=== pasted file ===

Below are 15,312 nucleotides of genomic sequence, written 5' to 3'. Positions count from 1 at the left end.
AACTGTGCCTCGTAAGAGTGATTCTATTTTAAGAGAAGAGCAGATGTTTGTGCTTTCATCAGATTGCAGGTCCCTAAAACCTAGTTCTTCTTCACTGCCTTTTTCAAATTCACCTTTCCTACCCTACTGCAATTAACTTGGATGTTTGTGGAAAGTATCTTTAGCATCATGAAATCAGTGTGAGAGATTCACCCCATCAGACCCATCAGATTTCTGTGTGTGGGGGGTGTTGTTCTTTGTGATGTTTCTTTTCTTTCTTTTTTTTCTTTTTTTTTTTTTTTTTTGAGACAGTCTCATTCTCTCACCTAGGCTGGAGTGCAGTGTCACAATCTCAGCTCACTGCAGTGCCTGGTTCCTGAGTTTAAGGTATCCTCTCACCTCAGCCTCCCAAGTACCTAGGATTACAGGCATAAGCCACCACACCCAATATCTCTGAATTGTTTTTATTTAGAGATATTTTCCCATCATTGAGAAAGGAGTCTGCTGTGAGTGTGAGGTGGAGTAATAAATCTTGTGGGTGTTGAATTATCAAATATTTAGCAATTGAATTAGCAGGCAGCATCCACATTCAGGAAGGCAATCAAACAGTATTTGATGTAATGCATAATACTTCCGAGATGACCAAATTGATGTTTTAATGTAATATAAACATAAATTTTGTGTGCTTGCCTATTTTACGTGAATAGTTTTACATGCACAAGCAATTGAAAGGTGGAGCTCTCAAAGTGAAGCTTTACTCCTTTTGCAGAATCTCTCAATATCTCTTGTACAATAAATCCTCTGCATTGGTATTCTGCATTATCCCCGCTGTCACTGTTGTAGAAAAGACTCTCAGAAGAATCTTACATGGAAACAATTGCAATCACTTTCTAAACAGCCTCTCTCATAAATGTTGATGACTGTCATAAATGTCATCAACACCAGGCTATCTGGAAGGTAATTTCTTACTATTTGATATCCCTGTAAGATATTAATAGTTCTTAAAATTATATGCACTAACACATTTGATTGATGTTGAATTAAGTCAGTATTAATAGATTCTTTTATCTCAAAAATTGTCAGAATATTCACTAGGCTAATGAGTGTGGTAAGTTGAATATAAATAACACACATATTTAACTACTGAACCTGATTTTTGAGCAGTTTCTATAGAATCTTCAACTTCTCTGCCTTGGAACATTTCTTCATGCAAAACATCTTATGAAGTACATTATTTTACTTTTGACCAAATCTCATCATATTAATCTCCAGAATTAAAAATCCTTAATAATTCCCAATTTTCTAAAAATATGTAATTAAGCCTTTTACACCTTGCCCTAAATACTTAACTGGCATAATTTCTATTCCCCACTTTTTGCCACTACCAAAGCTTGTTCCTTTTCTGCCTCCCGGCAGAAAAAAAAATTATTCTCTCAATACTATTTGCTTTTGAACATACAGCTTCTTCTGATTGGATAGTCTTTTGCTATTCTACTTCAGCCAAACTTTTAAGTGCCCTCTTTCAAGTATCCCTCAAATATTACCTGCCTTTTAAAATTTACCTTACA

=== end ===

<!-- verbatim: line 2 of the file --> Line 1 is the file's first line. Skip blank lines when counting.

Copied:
AACTGTGCCTCGTAAGAGTGATTCTATTTTAAGAGAAGAGCAGATGTTTGTGCTTTCATCAGATTGCAGGTCCCTAAAACCTAGTTCTTCTTCACTGCCTTTTTCAAATTCACCTTTCCTACCCTACTGCAATTAACTTGGATGTTTGTGGAAAGTATCTTTAGCATCATGAAATCAGTGTGAGAGATTCACCCCATCAGACCCATCAGATTTCTGTGTGTGGGGGGTGTTGTTCTTTGTGATGTTTCTTTTCTTTCTTTTTTTTCTTTTTTTTTTTTTTTTTTGAGACAGTCTCATTCTCTCACCTAGGCTGGAGTGCAGTGTCACAATCTCAGCTCACTGCAGTGCCTGGTTCCTGAGTTTAAGGTATCCTCTCACCTCAGCCTCCCAAGTACCTAGGATTACAGGCATAAGCCACCACACCCAATATCTCTGAATTGTTTTTATTTAGAGATATTTTCCCATCATTGAGAAAGGAGTCTGCTGTGAGTGTGAGGTGGAGTAATAAATCTTGTGGGTGTTGAATTATCAAATATTTAGCAATTGAATTAGCAGGCAGCATCCACATTCAGGAAGGCAATCAAACAGTATTTGATGTAATGCATAATACTTCCGAGATGACCAAATTGATGTTTTAATGTAATATAAACATAAATTTTGTGTGCTTGCCTATTTTACGTGAATAGTTTTACATGCACAAGCAATTGAAAGGTGGAGCTCTCAAAGTGAAGCTTTACTCCTTTTGCAGAATCTCTCAATATCTCTTGTACAATAAATCCTCTGCATTGGTATTCTGCATTATCCCCGCTGTCACTGTTGTAGAAAAGACTCTCAGAAGAATCTTACATGGAAACAATTGCAATCACTTTCTAAACAGCCTCTCTCATAAATGTTGATGACTGTCATAAATGTCATCAACACCAGGCTATCTGGAAGGTAATTTCTTACTATTTGATATCCCTGTAAGATATTAATAGTTCTTAAAATTATATGCACTAACACATTTGATTGATGTTGAATTAAGTCAGTATTAATAGATTCTTTTATCTCAAAAATTGTCAGAATATTCACTAGGCTAATGAGTGTGGTAAGTTGAATATAAATAACACACATATTTAACTACTGAACCTGATTTTTGAGCAGTTTCTATAGAATCTTCAACTTCTCTGCCTTGGAACATTTCTTCATGCAAAACATCTTATGAAGTACATTATTTTACTTTTGACCAAATCTCATCATATTAATCTCCAGAATTAAAAATCCTTAATAATTCCCAATTTTCTAAAAATATGTAATTAAGCCTTTTACACCTTGCCCTAAATACTTAACTGGCATAATTTCTATTCCCCACTTTTTGCCACTACCAAAGCTTGTTCCTTTTCTGCCTCCCGGCAGAAAAAAAAATTATTCTCTCAATACTATTTGCTTTTGAACATACAGCTTCTTCTGATTGGATAGTCTTTTGCTATTCTACTTCAGCCAAACTTTTAAGTGCCCTCTTTCAAGTATCCCTCAAATATTACCTGCCTTTTAAAATTTACCTTACA